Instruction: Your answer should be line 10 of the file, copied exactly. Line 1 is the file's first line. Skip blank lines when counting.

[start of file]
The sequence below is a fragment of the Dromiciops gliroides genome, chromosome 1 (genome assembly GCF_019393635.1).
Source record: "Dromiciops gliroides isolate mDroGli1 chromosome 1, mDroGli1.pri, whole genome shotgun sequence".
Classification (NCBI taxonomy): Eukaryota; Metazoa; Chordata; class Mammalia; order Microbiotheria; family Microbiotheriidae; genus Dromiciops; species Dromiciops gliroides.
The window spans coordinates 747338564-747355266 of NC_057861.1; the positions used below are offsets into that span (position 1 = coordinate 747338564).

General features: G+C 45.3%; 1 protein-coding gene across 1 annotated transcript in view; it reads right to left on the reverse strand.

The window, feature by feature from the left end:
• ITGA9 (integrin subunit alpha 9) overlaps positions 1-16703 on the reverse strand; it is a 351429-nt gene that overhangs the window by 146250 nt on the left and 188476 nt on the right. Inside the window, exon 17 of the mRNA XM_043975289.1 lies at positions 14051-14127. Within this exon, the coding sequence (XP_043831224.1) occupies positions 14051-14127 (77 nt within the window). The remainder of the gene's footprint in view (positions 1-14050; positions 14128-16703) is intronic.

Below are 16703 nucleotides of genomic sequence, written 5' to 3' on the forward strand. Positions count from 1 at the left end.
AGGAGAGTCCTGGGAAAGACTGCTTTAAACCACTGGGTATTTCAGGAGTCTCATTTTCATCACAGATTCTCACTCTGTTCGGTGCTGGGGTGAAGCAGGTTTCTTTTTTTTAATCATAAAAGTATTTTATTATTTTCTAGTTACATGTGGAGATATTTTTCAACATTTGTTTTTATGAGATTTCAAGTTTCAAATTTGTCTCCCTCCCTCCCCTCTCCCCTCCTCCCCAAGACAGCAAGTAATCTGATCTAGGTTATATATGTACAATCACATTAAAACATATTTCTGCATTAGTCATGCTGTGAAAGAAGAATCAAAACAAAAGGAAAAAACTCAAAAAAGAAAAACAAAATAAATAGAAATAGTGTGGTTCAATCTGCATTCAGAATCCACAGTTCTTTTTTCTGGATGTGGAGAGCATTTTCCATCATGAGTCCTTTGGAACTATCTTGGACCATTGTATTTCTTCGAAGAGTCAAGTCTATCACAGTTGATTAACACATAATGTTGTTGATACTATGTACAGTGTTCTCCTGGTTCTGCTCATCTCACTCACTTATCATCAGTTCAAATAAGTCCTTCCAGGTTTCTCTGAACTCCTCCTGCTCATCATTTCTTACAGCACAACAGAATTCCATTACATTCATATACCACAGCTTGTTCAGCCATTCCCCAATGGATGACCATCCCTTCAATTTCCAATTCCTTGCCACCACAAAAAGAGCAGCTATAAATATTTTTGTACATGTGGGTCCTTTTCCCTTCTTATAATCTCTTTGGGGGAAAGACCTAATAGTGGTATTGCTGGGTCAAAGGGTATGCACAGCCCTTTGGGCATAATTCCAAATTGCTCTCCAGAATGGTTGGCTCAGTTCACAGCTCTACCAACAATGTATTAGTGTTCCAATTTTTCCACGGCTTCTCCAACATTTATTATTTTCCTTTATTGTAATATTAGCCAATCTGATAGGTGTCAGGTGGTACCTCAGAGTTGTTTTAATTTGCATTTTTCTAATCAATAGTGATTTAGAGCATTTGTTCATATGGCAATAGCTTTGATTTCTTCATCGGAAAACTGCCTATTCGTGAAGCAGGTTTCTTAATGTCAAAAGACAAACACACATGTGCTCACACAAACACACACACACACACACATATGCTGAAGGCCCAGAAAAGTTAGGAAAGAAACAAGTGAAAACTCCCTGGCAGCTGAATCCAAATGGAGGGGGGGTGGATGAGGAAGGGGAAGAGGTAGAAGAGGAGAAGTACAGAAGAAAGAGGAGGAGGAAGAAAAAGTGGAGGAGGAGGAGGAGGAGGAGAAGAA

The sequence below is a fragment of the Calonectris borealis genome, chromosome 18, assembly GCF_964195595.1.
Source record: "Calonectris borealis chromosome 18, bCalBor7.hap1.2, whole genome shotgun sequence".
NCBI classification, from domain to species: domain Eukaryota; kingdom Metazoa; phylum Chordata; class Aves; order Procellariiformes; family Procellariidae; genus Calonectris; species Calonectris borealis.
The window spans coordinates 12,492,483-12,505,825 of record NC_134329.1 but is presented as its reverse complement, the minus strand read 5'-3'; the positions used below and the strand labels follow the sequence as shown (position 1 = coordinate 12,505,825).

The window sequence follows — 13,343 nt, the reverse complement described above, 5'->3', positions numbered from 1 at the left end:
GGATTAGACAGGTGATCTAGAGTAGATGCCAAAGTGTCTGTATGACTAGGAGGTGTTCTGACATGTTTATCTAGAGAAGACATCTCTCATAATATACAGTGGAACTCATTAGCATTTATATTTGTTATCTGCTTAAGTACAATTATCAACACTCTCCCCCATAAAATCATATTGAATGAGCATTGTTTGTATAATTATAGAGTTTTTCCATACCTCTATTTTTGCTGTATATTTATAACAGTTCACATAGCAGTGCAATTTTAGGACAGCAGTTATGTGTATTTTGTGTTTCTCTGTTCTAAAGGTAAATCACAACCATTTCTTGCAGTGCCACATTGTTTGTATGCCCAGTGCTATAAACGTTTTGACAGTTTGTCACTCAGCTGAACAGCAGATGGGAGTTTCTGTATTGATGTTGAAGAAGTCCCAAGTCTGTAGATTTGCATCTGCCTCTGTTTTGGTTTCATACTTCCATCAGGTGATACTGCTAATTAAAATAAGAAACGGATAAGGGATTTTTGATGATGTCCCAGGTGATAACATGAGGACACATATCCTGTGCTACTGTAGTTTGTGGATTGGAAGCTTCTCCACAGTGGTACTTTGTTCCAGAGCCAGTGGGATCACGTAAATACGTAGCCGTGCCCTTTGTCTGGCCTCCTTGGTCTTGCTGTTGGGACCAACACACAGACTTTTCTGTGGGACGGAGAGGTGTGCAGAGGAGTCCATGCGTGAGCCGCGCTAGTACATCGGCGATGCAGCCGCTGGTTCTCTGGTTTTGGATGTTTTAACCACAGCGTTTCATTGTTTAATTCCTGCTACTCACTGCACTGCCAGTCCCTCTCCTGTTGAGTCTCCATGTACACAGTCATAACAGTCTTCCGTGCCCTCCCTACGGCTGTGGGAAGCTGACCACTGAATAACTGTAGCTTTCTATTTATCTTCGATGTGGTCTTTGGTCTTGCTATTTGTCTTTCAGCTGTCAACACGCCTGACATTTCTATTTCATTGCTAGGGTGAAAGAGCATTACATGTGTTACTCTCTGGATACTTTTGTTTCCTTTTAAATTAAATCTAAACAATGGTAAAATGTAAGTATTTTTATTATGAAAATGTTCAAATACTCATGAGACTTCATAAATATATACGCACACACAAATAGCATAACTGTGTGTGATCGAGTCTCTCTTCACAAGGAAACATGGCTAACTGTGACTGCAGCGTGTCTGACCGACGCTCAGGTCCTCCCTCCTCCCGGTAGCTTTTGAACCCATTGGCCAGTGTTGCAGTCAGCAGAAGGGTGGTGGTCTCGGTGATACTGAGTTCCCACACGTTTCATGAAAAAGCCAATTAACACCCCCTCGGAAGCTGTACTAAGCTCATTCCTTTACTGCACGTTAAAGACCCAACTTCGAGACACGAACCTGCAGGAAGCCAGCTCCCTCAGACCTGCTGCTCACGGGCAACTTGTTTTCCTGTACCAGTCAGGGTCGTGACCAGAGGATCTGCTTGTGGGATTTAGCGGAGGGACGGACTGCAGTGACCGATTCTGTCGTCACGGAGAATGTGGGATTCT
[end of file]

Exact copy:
The sequence below is a fragment of the Calonectris borealis genome, chromosome 18, assembly GCF_964195595.1.